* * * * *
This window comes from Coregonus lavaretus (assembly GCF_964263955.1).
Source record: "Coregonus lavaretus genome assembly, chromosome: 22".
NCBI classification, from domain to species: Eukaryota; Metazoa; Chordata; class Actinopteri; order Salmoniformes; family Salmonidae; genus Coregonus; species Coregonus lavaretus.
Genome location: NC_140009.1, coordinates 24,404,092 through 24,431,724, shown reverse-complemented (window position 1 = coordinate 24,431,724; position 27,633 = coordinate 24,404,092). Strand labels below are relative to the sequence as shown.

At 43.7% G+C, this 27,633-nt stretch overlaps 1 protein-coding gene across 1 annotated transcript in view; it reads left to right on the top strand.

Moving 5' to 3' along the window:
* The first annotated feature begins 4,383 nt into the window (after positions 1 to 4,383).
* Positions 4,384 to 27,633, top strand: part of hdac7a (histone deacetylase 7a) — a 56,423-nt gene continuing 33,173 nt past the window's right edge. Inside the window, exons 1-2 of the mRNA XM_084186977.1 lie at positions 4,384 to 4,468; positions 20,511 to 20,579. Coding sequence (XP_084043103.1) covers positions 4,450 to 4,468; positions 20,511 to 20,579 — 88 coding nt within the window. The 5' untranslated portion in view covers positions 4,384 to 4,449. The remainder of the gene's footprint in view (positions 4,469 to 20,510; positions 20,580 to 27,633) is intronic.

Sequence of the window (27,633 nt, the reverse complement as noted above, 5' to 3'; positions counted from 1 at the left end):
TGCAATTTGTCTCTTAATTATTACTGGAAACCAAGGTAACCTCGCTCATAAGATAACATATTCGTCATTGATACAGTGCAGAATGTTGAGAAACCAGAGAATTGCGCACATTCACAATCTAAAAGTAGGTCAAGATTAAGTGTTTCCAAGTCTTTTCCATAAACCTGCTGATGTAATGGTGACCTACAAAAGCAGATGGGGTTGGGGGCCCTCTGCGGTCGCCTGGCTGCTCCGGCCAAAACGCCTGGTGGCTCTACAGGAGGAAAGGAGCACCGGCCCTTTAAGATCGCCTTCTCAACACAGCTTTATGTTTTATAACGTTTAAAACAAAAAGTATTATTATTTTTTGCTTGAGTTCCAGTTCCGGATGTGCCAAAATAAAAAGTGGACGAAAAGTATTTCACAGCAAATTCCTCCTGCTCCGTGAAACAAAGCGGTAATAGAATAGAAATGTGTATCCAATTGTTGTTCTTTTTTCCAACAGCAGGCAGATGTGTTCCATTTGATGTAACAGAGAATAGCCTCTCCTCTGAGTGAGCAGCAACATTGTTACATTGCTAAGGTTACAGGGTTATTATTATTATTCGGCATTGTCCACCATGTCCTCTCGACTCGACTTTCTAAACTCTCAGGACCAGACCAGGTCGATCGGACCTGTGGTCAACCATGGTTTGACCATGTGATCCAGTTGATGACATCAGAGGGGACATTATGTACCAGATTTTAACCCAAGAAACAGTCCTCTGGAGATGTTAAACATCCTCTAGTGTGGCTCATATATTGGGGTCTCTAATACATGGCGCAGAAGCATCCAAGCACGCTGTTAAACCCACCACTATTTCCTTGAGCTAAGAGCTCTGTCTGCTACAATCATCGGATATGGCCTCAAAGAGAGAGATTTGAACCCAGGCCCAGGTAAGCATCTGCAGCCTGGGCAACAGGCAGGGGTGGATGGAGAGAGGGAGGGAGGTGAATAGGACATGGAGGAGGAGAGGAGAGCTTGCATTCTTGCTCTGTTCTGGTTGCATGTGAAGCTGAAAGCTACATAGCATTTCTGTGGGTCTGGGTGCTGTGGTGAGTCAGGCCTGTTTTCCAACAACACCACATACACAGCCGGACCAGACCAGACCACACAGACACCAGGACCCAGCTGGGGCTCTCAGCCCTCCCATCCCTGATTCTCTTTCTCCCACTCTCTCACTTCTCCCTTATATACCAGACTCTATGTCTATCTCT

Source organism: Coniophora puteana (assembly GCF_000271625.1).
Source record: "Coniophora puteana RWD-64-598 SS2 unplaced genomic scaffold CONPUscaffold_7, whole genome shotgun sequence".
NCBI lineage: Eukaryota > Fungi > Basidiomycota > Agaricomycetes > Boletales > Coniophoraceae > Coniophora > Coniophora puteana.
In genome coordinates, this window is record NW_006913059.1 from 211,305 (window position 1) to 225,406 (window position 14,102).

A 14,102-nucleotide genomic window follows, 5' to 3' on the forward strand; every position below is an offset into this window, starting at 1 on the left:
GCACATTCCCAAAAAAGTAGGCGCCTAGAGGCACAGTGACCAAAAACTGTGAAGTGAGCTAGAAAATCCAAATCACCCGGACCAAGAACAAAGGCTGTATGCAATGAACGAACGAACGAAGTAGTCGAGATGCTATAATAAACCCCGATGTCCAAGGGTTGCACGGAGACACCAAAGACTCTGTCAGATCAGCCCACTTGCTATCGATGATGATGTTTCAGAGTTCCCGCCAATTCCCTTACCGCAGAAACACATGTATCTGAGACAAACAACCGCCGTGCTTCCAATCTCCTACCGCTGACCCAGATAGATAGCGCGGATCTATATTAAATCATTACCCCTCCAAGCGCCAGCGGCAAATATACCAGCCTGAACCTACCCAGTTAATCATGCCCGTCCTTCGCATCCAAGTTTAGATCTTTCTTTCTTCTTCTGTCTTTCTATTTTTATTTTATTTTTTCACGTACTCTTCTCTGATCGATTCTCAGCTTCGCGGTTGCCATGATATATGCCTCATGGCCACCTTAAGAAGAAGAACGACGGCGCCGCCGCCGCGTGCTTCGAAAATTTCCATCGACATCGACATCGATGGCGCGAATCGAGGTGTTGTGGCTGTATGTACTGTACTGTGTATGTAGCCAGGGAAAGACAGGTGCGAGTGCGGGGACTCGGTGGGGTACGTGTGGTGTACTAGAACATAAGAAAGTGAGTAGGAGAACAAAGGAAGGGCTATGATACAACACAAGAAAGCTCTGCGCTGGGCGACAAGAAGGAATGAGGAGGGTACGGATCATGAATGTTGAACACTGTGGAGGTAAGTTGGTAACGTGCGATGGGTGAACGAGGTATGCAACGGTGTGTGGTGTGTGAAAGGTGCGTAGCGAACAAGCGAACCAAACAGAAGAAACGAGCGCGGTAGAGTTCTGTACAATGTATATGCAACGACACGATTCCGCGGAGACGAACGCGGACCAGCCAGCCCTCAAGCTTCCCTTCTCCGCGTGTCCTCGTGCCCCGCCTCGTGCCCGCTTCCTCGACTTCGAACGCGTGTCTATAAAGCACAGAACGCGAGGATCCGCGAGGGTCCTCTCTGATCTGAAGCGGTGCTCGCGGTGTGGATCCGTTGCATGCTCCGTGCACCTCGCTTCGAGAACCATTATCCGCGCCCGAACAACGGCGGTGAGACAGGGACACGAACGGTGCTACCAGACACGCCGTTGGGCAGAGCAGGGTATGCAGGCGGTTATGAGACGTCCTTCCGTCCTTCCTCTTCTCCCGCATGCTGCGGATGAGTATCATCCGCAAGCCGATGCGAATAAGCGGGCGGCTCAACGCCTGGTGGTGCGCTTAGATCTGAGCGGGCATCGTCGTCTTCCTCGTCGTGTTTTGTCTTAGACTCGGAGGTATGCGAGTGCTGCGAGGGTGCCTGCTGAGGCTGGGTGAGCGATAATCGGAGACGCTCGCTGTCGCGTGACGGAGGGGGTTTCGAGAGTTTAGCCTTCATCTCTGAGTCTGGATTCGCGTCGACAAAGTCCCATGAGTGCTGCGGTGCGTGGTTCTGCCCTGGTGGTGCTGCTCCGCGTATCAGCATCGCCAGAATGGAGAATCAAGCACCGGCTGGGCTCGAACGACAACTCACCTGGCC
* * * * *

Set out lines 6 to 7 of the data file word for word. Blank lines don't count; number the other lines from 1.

Moving 5' to 3' along the window:
* The first annotated feature begins 4,383 nt into the window (after positions 1 to 4,383).